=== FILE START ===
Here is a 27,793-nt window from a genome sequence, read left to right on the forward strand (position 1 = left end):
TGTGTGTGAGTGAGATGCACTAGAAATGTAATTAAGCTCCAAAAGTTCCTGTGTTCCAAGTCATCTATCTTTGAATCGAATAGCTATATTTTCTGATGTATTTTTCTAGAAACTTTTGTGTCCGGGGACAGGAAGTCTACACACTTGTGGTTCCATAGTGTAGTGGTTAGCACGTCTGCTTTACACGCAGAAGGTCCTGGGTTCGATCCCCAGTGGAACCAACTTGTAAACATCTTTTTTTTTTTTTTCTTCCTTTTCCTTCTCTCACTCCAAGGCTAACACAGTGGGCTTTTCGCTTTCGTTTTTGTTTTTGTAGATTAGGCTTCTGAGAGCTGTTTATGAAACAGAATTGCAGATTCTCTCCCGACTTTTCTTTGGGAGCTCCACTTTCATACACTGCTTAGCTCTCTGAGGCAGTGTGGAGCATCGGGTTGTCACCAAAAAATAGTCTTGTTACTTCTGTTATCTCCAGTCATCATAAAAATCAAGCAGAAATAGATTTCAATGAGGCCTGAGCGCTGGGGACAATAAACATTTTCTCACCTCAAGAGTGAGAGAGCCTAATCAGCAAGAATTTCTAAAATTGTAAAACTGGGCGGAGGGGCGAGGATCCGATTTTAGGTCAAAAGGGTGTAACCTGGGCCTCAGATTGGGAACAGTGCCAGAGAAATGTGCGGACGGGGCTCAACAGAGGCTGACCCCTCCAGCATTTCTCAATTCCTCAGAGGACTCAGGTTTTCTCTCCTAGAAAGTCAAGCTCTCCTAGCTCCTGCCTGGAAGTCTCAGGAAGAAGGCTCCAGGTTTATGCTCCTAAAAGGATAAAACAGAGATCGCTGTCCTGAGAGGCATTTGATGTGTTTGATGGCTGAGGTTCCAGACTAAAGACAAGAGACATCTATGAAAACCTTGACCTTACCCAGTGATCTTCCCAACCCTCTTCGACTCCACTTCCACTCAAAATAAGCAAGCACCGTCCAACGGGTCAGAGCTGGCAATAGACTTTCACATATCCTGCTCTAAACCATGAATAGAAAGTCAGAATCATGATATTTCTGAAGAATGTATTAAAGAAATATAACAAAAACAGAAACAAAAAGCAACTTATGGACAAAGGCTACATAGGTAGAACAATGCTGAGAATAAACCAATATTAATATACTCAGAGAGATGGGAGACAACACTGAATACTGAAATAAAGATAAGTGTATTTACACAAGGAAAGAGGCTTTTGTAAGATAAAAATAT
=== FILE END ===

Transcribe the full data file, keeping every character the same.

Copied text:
Here is a 27,793-nt window from a genome sequence, read left to right on the forward strand (position 1 = left end):
TGTGTGTGAGTGAGATGCACTAGAAATGTAATTAAGCTCCAAAAGTTCCTGTGTTCCAAGTCATCTATCTTTGAATCGAATAGCTATATTTTCTGATGTATTTTTCTAGAAACTTTTGTGTCCGGGGACAGGAAGTCTACACACTTGTGGTTCCATAGTGTAGTGGTTAGCACGTCTGCTTTACACGCAGAAGGTCCTGGGTTCGATCCCCAGTGGAACCAACTTGTAAACATCTTTTTTTTTTTTTTCTTCCTTTTCCTTCTCTCACTCCAAGGCTAACACAGTGGGCTTTTCGCTTTCGTTTTTGTTTTTGTAGATTAGGCTTCTGAGAGCTGTTTATGAAACAGAATTGCAGATTCTCTCCCGACTTTTCTTTGGGAGCTCCACTTTCATACACTGCTTAGCTCTCTGAGGCAGTGTGGAGCATCGGGTTGTCACCAAAAAATAGTCTTGTTACTTCTGTTATCTCCAGTCATCATAAAAATCAAGCAGAAATAGATTTCAATGAGGCCTGAGCGCTGGGGACAATAAACATTTTCTCACCTCAAGAGTGAGAGAGCCTAATCAGCAAGAATTTCTAAAATTGTAAAACTGGGCGGAGGGGCGAGGATCCGATTTTAGGTCAAAAGGGTGTAACCTGGGCCTCAGATTGGGAACAGTGCCAGAGAAATGTGCGGACGGGGCTCAACAGAGGCTGACCCCTCCAGCATTTCTCAATTCCTCAGAGGACTCAGGTTTTCTCTCCTAGAAAGTCAAGCTCTCCTAGCTCCTGCCTGGAAGTCTCAGGAAGAAGGCTCCAGGTTTATGCTCCTAAAAGGATAAAACAGAGATCGCTGTCCTGAGAGGCATTTGATGTGTTTGATGGCTGAGGTTCCAGACTAAAGACAAGAGACATCTATGAAAACCTTGACCTTACCCAGTGATCTTCCCAACCCTCTTCGACTCCACTTCCACTCAAAATAAGCAAGCACCGTCCAACGGGTCAGAGCTGGCAATAGACTTTCACATATCCTGCTCTAAACCATGAATAGAAAGTCAGAATCATGATATTTCTGAAGAATGTATTAAAGAAATATAACAAAAACAGAAACAAAAAGCAACTTATGGACAAAGGCTACATAGGTAGAACAATGCTGAGAATAAACCAATATTAATATACTCAGAGAGATGGGAGACAACACTGAATACTGAAATAAAGATAAGTGTATTTACACAAGGAAAGAGGCTTTTGTAAGATAAAAATAT